21st WKF Senior World Karate Championships - 21-25th November 2012

Back of Gi with competitor name sown on


Melissa, Natalie, Jon & Aimee in stadium


Natalie, Melissa & Aimee at St Pancras Station


'Team England' outside the stadium in Paris

Monday 19th November 2012 saw Karate Girl, Aimee Sell, meet up with the senior England Karate squad members at London’s St Pancras Station as they prepared to board the Eurostar train that would take them to the 21st WKF Senior World Karate Championships being hosted in Paris. Aimee’s first England call-up was for the Junior World Championships in Morocco in 2009 where she also competed in team so it was befitting that her first senior championship call-up should also be a World Championship. Symmetry.


Aimee was competing in the Female Team Kata event with Barking Abbey teammate Melissa Williamson and Natalie Payne from Sale Dojo. The trio had worked really hard in the last few months leading up to these world championships and had put themselves into a good position to confidently deliver a good performance on the world stage. Team Kata is by far the hardest discipline in sport Karate to master as not only do they need to perform each Kata to their best ability, in total synchronisation and harmony with their teammates mimicking each others technique, they also have to develop a bunkai (demonstration to the meaning of the Kata) to be spectacularly performed in a medal round. This calls for serious dedication and commitment as there are major sacrifices on time as the training demands are huge. The team members also need to have very specific traits such as tolerance, patients and positivity in order to gel as a team. Team Kata is not to be taken lightly if it is to be performed at the highest level. And the girls didn’t take it lightly as they worked every available weekend and holiday to prepare themselves for the highest level of competition.


The girls, 'Team England', competed on the 2nd day of competition, Thursday 22nd November. They had a long wait as the team Kata events did not take place until 4:30pm but they stayed relaxed and kept their focus and composure until their category was called.


The team had been given a 1st round bye but were drawn against the experienced Italian team in the 2nd round. A tough draw facing the multiple World and European medallists and current bronze European and World medal holders but Team England were confident that their Kata had to be beaten by a very good Kata in order to stop their progression. Unfortunately that is exactly what happened. The Italian team performed a very strong and well drilled Bassai-Dai. Team England followed performing an equally well drilled Bassai-Dai but the Italians had it on pure strength and power and secured all the judges flags. The girls were not deflated as they produced their best on the big stage and it just came down to physicality on the day.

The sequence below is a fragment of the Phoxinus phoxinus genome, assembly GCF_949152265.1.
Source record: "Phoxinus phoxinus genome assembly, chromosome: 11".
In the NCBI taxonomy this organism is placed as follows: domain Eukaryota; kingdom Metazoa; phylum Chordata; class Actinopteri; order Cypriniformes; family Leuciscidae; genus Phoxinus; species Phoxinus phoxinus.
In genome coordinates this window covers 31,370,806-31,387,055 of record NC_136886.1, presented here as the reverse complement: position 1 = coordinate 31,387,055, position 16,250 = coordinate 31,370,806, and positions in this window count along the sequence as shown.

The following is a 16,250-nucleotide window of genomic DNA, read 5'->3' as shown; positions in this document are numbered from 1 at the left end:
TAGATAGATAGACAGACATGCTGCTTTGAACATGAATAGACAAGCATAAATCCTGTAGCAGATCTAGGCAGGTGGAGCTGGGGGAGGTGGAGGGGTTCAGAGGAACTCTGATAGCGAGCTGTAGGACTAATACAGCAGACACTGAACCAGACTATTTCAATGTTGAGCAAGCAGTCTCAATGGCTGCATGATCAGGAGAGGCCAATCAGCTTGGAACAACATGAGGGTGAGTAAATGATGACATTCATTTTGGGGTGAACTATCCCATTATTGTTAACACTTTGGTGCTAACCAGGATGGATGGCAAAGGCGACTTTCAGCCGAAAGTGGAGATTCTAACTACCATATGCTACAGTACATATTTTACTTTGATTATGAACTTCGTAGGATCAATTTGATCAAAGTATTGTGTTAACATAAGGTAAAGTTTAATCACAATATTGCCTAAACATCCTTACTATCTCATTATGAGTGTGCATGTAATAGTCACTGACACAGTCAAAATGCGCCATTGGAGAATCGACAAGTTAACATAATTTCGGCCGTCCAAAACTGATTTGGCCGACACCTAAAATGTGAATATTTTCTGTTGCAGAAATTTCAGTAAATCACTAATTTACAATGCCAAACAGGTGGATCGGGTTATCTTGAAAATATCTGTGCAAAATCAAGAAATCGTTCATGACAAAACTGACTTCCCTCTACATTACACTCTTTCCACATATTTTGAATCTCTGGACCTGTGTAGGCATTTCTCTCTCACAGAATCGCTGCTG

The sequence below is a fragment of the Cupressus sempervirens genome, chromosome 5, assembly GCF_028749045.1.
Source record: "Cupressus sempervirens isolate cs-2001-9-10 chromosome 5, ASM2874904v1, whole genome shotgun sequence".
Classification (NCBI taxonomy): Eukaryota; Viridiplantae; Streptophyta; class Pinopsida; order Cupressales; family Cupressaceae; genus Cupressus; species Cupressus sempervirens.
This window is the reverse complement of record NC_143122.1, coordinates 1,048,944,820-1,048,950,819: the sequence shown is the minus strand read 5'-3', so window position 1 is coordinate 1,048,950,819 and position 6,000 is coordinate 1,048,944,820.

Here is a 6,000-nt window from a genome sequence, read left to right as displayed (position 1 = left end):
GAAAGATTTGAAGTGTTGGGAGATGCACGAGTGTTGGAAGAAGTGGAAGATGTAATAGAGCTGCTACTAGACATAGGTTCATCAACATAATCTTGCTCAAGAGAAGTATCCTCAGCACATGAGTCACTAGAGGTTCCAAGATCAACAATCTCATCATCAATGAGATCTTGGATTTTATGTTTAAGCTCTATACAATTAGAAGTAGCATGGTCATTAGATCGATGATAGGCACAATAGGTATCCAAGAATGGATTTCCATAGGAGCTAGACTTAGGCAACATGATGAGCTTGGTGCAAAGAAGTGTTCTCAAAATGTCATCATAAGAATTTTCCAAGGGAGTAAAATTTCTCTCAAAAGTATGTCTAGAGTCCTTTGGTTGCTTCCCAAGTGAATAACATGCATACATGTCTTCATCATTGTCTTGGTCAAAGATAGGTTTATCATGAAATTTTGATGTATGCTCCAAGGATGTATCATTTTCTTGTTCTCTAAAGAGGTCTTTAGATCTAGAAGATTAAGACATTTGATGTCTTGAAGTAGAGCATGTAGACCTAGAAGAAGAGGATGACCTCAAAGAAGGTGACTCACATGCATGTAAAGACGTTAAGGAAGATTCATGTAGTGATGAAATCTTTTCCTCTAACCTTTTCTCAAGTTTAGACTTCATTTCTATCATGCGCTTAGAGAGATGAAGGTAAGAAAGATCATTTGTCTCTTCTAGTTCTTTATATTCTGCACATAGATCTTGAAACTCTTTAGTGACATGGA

The Italians were on form at these championships as they then went on to the finals beating the home nation, France, on the way. That left Team England in the repechage semi-finals. A quick curtain call for girls and they quickly prepared themselves to face their next opponents, the current Pan-American silver medallists from Venezuela. If this was a daunting prospect, the girls showed no nerves as they casually walked into the arena acknowledging the English supporters on their way to the tatami mats. This time England performed first and performed an excellent Annan Kata with so much confidence and composure. Next Venezuela performed Heiku Kata, not as synced as England but possibly slightly stronger, so it was going to be close. 3 flags to 2 ... to Venezuela. So, so close but once again the girls were not disappointed knowing that they performed to their best ability and that’s all you can do. With Melissa and Natalie both still 16 years old and Aimee at only 17 years old tells a huge story about just how good there were giving the Pan-American runners-up a real test and nearly beating them. They were just one flag away from making the showcase repechage final.


The girls not only had the chance to perform on the largest stage possible, they had the opportunity to witness some great team Kata performances from the other nations competing which gives them so much more experience and confidence. They finished ranked 7th best in the world, the only England members, other that Jonathan Mottram who gained 5th place in individual Kata, to gain a world ranking classification for these championships. Once again Kata is leading the way in England above their Kumite counterparts.


They stayed for the remainder of the championships which ended on Sunday with the repechage finals and main final of the female team Kata event taking place, the event they were obviously keen on watching and analysing for themselves. Japan took both the female and male team Kata titles with some awesome displays, defeating Italy in both finals and looking like the teams to emulate.


Aimee with her 'Team England' teammates headed back to London on Monday via Eurostar with the rest of the England squad arriving at St Pancras at 5:40pm ending their Senior World Championships adventure, but just starting their epic journey as 'Team England'. Next stop, Junior European Championships in Turkey.



Photo Gallery

Special thanks to Natalie Payne and Karen Dolphin for sharing some of their photos.